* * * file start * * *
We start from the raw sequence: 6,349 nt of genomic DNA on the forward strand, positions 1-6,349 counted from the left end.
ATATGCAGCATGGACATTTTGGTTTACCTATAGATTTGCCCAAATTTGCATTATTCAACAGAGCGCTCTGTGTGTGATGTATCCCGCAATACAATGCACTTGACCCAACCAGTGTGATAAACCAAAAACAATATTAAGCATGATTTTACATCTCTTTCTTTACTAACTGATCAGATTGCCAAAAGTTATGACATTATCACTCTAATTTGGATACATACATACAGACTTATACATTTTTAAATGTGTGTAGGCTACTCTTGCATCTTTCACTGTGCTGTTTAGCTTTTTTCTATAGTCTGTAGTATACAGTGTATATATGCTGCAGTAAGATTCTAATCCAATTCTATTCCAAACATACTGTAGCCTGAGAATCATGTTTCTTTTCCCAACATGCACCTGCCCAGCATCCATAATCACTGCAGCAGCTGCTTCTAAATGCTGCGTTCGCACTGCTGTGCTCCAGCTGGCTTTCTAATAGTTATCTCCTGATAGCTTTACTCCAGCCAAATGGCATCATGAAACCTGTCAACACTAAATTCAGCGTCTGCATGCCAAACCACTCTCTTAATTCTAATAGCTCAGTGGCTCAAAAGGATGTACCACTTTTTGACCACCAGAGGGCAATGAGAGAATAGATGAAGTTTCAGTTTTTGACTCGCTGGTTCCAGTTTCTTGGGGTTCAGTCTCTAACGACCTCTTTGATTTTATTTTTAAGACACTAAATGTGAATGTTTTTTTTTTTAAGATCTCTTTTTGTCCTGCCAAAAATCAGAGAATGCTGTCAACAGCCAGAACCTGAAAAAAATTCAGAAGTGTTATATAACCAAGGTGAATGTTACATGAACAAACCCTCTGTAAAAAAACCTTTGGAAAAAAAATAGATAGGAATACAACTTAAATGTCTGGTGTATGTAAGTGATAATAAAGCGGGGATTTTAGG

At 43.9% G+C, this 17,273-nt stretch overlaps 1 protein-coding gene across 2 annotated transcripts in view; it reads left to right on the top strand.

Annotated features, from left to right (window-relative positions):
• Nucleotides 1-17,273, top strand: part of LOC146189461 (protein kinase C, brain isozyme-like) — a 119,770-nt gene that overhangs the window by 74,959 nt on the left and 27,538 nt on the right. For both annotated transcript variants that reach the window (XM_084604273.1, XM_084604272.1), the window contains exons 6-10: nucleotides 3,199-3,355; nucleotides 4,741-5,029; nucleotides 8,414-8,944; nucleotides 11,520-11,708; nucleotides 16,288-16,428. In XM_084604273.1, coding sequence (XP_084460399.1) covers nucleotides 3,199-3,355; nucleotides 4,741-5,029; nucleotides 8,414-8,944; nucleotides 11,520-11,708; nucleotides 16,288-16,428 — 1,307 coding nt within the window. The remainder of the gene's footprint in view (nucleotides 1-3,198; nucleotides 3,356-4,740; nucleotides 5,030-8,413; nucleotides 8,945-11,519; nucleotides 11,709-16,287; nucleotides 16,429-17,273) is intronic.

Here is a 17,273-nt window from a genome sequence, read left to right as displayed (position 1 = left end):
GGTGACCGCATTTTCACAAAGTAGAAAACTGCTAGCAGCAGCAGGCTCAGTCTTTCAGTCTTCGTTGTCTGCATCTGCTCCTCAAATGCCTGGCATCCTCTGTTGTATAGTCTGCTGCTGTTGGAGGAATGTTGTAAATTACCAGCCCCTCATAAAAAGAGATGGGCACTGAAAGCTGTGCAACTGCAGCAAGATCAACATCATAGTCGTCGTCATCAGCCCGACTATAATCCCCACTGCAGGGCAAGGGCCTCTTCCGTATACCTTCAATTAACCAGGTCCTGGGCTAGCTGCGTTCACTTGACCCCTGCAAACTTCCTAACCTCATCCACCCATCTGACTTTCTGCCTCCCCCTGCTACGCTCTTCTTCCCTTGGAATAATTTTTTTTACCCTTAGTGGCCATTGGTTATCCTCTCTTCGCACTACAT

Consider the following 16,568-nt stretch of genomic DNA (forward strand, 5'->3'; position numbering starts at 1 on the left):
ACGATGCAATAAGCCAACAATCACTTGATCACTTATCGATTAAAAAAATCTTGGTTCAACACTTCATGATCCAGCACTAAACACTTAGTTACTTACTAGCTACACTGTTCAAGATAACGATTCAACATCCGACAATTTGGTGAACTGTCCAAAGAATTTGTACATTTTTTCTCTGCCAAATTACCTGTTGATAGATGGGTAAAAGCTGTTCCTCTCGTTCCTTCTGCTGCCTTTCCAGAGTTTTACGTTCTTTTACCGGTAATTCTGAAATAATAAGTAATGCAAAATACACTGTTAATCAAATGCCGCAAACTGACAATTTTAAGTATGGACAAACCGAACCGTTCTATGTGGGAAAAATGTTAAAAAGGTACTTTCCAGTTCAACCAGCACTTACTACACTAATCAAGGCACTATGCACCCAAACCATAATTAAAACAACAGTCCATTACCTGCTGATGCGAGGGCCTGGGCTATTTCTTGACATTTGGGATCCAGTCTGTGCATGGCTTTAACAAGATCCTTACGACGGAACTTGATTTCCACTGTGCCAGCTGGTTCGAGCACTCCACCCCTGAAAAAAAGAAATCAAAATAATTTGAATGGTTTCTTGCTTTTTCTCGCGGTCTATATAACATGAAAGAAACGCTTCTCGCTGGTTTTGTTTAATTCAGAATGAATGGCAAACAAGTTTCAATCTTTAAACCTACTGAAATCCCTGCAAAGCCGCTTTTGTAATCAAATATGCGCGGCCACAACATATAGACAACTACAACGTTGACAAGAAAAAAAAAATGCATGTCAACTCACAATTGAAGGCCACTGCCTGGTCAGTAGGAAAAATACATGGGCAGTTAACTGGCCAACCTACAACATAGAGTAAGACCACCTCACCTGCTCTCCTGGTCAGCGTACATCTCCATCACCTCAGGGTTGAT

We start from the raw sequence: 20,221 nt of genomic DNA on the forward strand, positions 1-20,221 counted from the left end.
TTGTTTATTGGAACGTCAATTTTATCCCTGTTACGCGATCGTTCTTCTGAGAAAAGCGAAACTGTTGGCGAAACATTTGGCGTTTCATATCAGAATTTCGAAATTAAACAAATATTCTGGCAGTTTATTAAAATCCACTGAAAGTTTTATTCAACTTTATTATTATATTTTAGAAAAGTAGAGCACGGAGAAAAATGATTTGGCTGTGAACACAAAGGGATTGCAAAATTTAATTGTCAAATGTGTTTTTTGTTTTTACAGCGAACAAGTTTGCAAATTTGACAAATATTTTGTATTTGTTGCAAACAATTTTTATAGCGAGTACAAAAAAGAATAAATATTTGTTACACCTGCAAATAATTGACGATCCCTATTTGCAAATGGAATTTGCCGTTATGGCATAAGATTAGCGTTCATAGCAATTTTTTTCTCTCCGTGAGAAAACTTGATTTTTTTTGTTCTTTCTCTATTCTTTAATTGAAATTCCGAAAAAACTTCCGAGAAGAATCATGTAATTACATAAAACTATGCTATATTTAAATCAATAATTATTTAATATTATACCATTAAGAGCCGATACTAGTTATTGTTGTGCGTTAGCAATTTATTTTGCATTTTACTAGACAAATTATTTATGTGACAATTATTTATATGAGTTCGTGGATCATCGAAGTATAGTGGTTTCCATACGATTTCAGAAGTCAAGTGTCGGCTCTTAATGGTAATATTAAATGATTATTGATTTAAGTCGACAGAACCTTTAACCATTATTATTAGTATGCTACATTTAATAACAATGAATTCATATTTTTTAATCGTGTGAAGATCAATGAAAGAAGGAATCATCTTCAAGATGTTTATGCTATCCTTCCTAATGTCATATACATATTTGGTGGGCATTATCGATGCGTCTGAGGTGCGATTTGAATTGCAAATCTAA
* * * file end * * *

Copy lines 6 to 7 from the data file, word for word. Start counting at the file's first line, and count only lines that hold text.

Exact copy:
Here is a 17,273-nt window from a genome sequence, read left to right as displayed (position 1 = left end):
GGTGACCGCATTTTCACAAAGTAGAAAACTGCTAGCAGCAGCAGGCTCAGTCTTTCAGTCTTCGTTGTCTGCATCTGCTCCTCAAATGCCTGGCATCCTCTGTTGTATAGTCTGCTGCTGTTGGAGGAATGTTGTAAATTACCAGCCCCTCATAAAAAGAGATGGGCACTGAAAGCTGTGCAACTGCAGCAAGATCAACATCATAGTCGTCGTCATCAGCCCGACTATAATCCCCACTGCAGGGCAAGGGCCTCTTCCGTATACCTTCAATTAACCAGGTCCTGGGCTAGCTGCGTTCACTTGACCCCTGCAAACTTCCTAACCTCATCCACCCATCTGACTTTCTGCCTCCCCCTGCTACGCTCTTCTTCCCTTGGAATAATTTTTTTTACCCTTAGTGGCCATTGGTTATCCTCTCTTCGCACTACAT